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How is the Welsh Government funded and how does it decide where the money should go?

The Welsh Government receives its budget from the UK government. The Welsh budget is set through UK government spending reviews, which set the budget for UK government departments and devolved administrations. Adjustments to the Welsh budget are determined through the Barnett formula and applied to the Welsh baseline budget. The formula reflects changes that the UK government makes and applies them to comparable budgets in Wales. 

The resources for Wales are provided to the Wales Office following a vote by the UK Parliament. The Secretary of State for Wales retains funding for the Wales Office’s operations and the balance is transferred to Wales. Funding is allocated to the Welsh Government, Assembly Commission, the Wales Audit Office and the Public Services Ombudsman by the National Assembly for Wales.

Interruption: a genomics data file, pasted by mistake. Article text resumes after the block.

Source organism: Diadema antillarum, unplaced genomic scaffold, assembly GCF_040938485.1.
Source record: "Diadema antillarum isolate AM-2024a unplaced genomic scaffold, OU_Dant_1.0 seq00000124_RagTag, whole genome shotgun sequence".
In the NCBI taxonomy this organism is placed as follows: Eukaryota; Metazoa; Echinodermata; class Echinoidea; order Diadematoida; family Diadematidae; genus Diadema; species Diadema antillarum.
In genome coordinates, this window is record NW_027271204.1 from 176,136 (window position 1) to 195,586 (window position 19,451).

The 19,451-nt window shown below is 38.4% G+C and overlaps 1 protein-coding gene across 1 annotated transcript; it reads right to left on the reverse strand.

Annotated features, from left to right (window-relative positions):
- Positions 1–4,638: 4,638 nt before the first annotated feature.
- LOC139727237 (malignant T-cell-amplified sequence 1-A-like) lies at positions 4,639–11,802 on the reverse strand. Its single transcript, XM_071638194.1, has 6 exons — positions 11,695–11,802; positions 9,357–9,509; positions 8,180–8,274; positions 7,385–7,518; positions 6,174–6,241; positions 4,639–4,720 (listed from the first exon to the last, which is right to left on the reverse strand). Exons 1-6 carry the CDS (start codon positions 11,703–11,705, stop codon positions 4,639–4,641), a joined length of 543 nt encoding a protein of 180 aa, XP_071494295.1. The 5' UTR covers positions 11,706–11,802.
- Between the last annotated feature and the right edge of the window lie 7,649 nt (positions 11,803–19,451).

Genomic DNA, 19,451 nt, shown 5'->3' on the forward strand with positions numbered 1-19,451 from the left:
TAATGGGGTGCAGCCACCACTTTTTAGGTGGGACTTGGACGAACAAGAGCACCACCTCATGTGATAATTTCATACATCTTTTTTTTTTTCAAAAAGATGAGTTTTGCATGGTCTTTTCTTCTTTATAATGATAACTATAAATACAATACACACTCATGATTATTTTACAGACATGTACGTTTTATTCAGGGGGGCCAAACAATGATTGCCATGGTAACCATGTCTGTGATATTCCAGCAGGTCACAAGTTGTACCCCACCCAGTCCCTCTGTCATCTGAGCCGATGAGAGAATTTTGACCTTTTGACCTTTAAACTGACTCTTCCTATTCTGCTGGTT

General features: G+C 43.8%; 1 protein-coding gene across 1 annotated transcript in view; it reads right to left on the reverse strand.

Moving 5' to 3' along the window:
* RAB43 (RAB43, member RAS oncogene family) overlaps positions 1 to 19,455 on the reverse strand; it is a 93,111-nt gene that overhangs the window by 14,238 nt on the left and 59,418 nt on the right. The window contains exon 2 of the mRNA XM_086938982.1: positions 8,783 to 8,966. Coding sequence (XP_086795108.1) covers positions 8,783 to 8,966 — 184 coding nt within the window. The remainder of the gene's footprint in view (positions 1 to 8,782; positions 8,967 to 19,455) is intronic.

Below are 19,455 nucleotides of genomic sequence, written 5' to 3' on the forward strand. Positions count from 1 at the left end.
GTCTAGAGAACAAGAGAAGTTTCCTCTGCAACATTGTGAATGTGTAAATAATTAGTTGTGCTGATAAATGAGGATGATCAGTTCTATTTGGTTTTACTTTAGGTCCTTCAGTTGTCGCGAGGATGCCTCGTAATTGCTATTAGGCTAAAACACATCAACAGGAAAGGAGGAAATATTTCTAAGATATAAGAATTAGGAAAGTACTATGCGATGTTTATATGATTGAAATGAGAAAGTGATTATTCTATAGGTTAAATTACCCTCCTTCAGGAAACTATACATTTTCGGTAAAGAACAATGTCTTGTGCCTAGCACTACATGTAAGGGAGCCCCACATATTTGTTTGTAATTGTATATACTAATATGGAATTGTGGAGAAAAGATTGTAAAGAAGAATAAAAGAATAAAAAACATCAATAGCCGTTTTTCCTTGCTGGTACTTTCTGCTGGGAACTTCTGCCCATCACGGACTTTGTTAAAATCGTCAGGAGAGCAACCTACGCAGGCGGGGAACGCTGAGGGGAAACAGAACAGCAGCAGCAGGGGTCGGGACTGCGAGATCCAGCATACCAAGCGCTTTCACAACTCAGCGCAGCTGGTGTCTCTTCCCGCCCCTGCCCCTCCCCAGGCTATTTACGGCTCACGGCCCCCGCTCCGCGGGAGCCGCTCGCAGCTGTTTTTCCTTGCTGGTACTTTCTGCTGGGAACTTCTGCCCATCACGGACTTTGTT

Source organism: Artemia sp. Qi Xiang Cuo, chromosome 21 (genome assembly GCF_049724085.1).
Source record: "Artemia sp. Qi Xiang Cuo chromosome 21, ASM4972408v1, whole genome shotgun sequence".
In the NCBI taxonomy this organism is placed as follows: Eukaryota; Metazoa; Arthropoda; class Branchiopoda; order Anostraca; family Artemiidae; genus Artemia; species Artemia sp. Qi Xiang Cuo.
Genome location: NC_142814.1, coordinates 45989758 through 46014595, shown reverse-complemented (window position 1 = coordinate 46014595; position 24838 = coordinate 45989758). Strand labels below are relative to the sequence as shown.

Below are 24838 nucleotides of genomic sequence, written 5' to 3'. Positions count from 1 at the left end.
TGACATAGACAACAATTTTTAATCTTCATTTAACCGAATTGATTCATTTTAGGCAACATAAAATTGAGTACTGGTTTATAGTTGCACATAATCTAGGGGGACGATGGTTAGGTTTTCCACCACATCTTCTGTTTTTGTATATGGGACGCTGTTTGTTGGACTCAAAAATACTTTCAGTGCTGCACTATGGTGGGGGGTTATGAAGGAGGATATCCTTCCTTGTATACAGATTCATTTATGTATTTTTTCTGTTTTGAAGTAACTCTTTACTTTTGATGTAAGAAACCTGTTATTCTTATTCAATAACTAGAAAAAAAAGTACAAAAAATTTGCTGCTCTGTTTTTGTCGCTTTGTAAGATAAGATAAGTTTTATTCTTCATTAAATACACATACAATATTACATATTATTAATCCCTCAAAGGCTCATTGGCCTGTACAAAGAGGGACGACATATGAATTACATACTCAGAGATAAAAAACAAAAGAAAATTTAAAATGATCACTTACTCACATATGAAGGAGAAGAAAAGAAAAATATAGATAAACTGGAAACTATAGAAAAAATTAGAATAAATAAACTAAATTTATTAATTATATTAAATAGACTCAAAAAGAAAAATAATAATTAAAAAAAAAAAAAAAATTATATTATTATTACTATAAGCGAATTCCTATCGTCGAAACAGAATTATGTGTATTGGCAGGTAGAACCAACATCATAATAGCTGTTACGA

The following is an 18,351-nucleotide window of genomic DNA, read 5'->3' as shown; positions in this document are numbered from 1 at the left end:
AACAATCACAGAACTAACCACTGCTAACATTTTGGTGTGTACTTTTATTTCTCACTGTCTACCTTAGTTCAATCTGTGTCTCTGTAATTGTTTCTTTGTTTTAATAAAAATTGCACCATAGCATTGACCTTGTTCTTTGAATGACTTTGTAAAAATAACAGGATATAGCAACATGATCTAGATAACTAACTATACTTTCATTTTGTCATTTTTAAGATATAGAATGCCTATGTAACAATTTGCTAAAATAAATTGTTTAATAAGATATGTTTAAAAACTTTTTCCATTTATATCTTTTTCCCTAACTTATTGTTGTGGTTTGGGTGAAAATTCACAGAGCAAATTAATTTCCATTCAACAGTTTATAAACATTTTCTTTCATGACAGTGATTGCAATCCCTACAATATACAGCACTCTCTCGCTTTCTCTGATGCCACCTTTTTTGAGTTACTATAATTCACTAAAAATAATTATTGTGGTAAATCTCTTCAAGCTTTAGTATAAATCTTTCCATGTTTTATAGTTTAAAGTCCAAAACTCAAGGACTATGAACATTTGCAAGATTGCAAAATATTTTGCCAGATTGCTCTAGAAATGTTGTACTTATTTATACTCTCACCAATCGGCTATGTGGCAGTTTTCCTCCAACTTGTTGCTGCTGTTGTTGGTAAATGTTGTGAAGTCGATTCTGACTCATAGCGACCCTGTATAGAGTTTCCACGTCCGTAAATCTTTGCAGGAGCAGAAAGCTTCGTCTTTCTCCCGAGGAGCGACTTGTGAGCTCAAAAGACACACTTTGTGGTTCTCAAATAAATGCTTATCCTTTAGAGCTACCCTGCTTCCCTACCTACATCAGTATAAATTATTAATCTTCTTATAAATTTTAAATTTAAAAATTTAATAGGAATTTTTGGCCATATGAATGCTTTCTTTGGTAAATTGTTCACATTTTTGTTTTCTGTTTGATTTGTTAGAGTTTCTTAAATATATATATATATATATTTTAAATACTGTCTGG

Within the funding voted to it by the UK Parliament, the Welsh Government has total discretion over where it spends its money. A draft budget for the following financial year is proposed by the Welsh Government each autumn. Assembly committees and other interested parties then scrutinise and comment on the government’s spending proposals, before they are finalised, and approved by the National Assembly for Wales. Budget plans may be changed through a supplementary budget motion approved by the National Assembly for Wales.

While some of the money is spent directly by the Welsh Government in accordance with ministerial priorities, a significant proportion is allocated to the public bodies which it sponsors and funds, for example local government, the NHS in Wales and Welsh Government sponsored public bodies.